Ivory Coast is the world's top producer of cocoa but hardly any of it is processed into chocolate there. Instead, the cocoa is sent abroad to chocolate makers in Europe and elsewhere. This is a general problem throughout Africa – massive exports of raw materials but few finished goods. As Emilie Iob reports from Abidjan, several Ivorian entrepreneurs are working to change that formula - 100 percent Ivorian chocolate bar at a time.
    Video

    Video Tesla Opens Battery-Producing Gigafactory

    Two years after starting to produce electric cars, U.S. car maker Tesla Motors has opened the first part of its huge battery manufacturing plant, which will eventually cover more than a square kilometer. Situated close to Reno, Nevada, the so-called Gigafactory will eventually produce more lithium-ion batteries than were made worldwide in 2013. VOA's George Putic reports.
    Video

    Video Polio-affected Afghan Student Fulfilling Her Dreams in America

    Afghanistan is one of only two countries in the world where children still get infected by polio. The other is Pakistan. Mahbooba Akhtarzada who is from Afghanistan, was disabled by polio, but has managed to overcome the obstacles caused by this crippling disease. VOA's Zheela Nasari caught up with Akhtarzada and brings us this report narrated by Bronwyn Benito.
    Video

    Video Hillary Clinton Promises to Build a 'Better Tomorrow'

    Democratic presidential candidate Hillary Clinton urged voters Thursday not to give in to the politics of fear. She vowed to unite the country and move it forward if elected in November. Clinton formally accepted the Democratic Party's nomination at its national convention in Philadelphia. VOA national correspondent Jim Malone has more.
    Video

    Video Trump Tones Down Praise for Russia

    Republican presidential candidate Donald Trump is toning down his compliments for Russia and Vladimir Putin as such rhetoric got him in trouble recently. After calling on Russia to find 30.000 missing emails from rival Hillary Clinton, Trump told reporters he doesn't know Putin and never called him a great leader, just one who's better than President Barack Obama. Putin has welcomed Trump's overtures, but, as Zlatica Hoke reports, ordinary Russians say they are not putting much faith in Trump.
    Video

    Video Uganda Unveils its First Solar-powered Bus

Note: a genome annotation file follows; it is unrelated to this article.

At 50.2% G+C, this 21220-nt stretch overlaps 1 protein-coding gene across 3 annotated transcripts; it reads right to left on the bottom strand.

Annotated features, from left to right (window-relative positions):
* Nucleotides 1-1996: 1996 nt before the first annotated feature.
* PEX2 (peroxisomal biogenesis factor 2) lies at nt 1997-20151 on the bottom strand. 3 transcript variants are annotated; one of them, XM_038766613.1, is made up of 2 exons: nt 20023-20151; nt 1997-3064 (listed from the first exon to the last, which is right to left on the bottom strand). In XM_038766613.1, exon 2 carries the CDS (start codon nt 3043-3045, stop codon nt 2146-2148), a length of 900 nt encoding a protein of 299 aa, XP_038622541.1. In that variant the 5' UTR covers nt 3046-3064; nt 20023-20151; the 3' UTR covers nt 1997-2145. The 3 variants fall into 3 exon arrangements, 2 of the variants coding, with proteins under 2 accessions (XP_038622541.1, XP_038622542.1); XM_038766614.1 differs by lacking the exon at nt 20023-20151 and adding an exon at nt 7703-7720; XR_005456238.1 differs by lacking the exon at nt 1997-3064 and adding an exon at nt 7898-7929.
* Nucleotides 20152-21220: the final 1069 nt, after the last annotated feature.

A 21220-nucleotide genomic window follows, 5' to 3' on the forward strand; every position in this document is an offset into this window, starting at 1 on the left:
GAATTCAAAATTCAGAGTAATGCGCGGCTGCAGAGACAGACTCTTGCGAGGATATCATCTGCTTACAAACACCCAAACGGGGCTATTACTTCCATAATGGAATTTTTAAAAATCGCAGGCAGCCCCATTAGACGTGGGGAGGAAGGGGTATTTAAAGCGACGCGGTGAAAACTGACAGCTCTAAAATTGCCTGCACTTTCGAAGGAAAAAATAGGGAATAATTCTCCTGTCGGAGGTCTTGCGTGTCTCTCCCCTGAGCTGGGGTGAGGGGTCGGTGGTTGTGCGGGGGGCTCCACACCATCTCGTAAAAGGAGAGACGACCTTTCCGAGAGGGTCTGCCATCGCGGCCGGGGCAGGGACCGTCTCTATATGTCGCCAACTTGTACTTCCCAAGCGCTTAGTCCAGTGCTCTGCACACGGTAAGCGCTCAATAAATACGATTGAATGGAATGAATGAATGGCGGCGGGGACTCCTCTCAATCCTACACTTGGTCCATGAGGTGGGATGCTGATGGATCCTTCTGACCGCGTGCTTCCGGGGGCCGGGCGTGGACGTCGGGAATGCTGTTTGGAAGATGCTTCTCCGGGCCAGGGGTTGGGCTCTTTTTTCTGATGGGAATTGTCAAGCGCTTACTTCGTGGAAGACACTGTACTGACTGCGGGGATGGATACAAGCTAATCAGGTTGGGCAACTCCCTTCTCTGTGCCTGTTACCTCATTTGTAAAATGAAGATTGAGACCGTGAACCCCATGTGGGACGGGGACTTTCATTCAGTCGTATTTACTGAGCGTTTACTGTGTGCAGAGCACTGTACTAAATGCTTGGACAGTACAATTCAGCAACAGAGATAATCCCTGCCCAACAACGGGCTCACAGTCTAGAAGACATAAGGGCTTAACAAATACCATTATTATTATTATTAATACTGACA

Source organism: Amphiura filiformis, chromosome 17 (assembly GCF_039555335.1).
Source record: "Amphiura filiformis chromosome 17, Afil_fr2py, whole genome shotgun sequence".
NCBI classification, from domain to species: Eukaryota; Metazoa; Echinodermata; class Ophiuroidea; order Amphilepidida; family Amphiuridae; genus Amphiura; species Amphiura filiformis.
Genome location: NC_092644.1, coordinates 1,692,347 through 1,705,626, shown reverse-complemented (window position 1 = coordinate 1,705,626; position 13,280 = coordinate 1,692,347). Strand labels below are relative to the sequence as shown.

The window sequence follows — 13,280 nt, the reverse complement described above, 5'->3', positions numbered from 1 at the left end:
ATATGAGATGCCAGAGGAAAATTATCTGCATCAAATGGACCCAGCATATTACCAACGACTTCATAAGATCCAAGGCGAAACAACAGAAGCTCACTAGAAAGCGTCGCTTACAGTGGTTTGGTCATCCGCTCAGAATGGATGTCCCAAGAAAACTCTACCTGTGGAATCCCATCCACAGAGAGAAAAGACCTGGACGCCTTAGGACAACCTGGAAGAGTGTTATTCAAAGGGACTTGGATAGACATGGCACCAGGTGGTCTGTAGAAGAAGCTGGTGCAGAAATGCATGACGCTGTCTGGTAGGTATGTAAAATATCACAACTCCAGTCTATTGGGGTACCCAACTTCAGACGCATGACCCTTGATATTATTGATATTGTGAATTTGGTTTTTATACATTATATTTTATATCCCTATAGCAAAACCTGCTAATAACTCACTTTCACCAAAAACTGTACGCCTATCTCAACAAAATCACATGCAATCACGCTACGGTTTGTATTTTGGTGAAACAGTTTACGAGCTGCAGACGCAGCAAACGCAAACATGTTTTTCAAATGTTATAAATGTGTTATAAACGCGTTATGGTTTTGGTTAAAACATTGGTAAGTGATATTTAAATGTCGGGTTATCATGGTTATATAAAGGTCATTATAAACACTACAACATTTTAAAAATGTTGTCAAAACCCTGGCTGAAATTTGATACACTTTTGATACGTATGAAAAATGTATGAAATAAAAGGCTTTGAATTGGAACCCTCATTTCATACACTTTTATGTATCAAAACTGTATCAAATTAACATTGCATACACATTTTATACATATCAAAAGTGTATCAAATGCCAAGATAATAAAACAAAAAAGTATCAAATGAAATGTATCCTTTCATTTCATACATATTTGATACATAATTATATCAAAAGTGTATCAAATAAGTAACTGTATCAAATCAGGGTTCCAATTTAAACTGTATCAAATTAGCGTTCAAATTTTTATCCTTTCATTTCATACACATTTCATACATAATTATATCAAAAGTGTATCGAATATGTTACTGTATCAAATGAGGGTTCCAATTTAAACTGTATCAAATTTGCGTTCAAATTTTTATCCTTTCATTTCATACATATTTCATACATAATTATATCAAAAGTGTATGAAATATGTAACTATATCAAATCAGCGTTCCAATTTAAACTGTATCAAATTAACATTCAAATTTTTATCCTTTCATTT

A solar-powered bus described by its Ugandan makers as the first in Africa has made its public debut. Kiira Motors' electric bus, Kayoola, displayed recently at a stadium in Uganda's capital. From Kampala, Maurice Magorane filed this report narrated by Salem Solomon.
    Video

    Video Silicon Valley: More Than A Place, It's a Culture

    Silicon Valley is a technology powerhouse and a place that companies such as Google, Facebook and Apple call home. It is a region in northern California that stretches from San Francisco to San Jose. But, more than that, it's known for its startup culture. VOA's Elizabeth Lee went inside one company to find out what it's like to work in a startup.
    Video

    Video Immigrant Delegate Marvels at Democratic Process

    It’s been a bitter and divisive election season – but first time Indian-American delegate Dr. Shashi Gupta headed to the Democratic National Convention with a sense of hope. VOA’s Katherine Gypson followed this immigrant with the love of U.S. politics all the way to Philadelphia.
    Video

    Video Dutch Entrepreneurs Turn Rainwater Into Beer

    June has been recorded as one of the wettest months in more than a century in many parts of Europe. To a group of entrepreneurs in Amsterdam the rain came as a blessing, as they used the extra water to brew beer. Serginho Roosblad has more to the story.
    Video

    Video Commerce Thrives on US-Mexico Border

    At the Democratic Convention in Philadelphia this week, the party’s presumptive presidential nominee, Hillary Clinton, is expected to attack proposals made by her opponent, Republican presidential nominee Donald Trump, to build a wall along the U.S.-Mexico border. Last Friday, President Barack Obama hosted his Mexican counterpart, President Enrique Peña Nieto, to underscore the good relations between the two countries. VOA’s Greg Flakus reports from Tucson.
    Video

    Video Film Helps Save Ethiopian Children Thought to be Cursed

    'Omo Child' looks at effort of African man to stop killings of ‘mingi’ children
    Video

    Video London’s Financial Crown at Risk as Rivals Eye Brexit Opportunities

    By most measures, London rivals New York as the only true global financial center. But Britain’s vote to leave the European Union – so-called ‘Brexit’ – means the city could lose its right to sell services tariff-free across the bloc, risking its position as Europe’s financial headquarters. Already some banks have said they may shift operations to the mainland. Henry Ridgwell reports from London.

    Special Report

    Adrift The Invisible African Diaspora